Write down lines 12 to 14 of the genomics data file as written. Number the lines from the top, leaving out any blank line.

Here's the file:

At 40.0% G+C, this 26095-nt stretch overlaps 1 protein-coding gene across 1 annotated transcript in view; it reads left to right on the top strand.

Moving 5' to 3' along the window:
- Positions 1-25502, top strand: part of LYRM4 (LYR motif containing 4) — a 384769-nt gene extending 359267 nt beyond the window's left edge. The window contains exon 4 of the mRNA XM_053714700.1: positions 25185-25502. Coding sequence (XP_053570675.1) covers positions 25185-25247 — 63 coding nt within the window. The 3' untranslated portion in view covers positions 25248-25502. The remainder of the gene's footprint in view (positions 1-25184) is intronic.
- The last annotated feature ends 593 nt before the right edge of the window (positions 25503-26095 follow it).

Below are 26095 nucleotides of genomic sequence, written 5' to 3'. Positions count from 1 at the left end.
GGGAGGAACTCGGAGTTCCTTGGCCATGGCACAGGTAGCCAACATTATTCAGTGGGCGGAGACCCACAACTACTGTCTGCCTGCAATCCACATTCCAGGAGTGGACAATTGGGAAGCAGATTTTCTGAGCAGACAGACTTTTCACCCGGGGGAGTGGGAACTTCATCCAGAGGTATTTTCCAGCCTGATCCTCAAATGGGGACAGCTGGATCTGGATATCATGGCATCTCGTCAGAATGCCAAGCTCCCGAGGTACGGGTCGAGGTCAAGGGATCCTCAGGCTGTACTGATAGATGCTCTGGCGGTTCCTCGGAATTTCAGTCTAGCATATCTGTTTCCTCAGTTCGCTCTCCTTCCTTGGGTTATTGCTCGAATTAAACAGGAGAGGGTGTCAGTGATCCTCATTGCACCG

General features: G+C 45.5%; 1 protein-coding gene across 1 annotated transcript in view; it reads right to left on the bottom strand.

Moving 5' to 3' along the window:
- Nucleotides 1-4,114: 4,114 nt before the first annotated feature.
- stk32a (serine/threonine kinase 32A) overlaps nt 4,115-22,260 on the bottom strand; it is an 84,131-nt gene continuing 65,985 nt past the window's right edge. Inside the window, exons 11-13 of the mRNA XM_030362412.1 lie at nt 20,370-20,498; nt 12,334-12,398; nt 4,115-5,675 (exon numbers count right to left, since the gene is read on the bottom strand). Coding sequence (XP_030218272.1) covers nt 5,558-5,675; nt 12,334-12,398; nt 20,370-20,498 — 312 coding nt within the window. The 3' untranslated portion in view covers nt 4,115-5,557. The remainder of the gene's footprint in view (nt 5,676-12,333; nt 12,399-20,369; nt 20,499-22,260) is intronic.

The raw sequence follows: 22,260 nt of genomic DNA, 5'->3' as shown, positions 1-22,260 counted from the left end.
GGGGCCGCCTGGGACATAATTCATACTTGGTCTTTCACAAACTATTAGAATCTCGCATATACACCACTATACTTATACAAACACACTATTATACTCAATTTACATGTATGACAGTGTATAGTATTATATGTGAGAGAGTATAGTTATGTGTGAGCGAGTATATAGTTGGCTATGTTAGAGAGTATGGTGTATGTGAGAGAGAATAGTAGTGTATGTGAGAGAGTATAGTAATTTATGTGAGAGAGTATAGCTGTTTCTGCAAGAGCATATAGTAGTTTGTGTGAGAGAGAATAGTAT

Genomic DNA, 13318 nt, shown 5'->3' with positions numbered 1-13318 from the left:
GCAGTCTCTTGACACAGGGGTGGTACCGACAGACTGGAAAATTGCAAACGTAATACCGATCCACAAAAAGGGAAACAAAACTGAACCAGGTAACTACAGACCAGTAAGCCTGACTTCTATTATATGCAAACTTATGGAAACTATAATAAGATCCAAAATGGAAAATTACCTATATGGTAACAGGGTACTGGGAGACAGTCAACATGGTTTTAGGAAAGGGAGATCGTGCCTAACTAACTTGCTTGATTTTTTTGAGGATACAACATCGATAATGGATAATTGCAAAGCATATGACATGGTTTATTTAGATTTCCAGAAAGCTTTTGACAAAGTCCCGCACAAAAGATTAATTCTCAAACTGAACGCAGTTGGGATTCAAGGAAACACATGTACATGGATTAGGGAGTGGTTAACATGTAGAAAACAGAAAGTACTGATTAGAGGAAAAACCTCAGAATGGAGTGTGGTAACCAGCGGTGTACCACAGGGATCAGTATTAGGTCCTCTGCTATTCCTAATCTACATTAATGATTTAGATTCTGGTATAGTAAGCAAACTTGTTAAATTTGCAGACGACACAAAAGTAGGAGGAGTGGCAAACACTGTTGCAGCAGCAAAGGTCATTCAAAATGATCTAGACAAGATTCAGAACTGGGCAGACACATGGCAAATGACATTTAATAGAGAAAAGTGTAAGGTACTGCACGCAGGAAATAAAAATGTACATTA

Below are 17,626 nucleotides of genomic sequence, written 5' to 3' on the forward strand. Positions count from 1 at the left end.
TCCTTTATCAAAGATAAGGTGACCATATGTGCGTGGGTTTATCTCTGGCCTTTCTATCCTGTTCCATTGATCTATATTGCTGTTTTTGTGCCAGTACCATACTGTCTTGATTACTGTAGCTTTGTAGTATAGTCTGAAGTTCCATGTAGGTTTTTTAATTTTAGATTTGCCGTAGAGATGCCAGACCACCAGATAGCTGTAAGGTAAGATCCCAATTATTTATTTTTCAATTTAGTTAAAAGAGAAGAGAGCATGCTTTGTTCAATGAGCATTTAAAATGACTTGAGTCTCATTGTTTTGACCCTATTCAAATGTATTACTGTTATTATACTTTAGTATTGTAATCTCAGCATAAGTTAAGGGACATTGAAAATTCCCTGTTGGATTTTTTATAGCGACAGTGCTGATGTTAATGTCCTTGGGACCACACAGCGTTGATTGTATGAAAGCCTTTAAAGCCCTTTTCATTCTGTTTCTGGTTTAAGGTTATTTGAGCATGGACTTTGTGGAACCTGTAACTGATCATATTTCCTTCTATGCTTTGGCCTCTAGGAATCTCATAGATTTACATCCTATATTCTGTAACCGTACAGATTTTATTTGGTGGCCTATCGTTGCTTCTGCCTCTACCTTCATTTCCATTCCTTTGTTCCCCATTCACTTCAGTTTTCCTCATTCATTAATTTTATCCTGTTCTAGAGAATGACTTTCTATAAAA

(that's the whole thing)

GGGGCCGCCTGGGACATAATTCATACTTGGTCTTTCACAAACTATTAGAATCTCGCATATACACCACTATACTTATACAAACACACTATTATACTCAATTTACATGTATGACAGTGTATAGTATTATATGTGAGAGAGTATAGTTATGTGTGAGCGAGTATATAGTTGGCTATGTTAGAGAGTATGGTGTATGTGAGAGAGAATAGTAGTGTATGTGAGAGAGTATAGTAATTTATGTGAGAGAGTATAGCTGTTTCTGCAAGAGCATATAGTAGTTTGTGTGAGAGAGAATAGTAT

Genomic DNA, 13318 nt, shown 5'->3' with positions numbered 1-13318 from the left:
GCAGTCTCTTGACACAGGGGTGGTACCGACAGACTGGAAAATTGCAAACGTAATACCGATCCACAAAAAGGGAAACAAAACTGAACCAGGTAACTACAGACCAGTAAGCCTGACTTCTATTATATGCAAACTTATGGAAACTATAATAAGATCCAAAATGGAAAATTACCTATATGGTAACAGGGTACTGGGAGACAGTCAACATGGTTTTAGGAAAGGGAGATCGTGCCTAACTAACTTGCTTGATTTTTTTGAGGATACAACATCGATAATGGATAATTGCAAAGCATATGACATGGTTTATTTAGATTTCCAGAAAGCTTTTGACAAAGTCCCGCACAAAAGATTAATTCTCAAACTGAACGCAGTTGGGATTCAAGGAAACACATGTACATGGATTAGGGAGTGGTTAACATGTAGAAAACAGAAAGTACTGATTAGAGGAAAAACCTCAGAATGGAGTGTGGTAACCAGCGGTGTACCACAGGGATCAGTATTAGGTCCTCTGCTATTCCTAATCTACATTAATGATTTAGATTCTGGTATAGTAAGCAAACTTGTTAAATTTGCAGACGACACAAAAGTAGGAGGAGTGGCAAACACTGTTGCAGCAGCAAAGGTCATTCAAAATGATCTAGACAAGATTCAGAACTGGGCAGACACATGGCAAATGACATTTAATAGAGAAAAGTGTAAGGTACTGCACGCAGGAAATAAAAATGTACATTA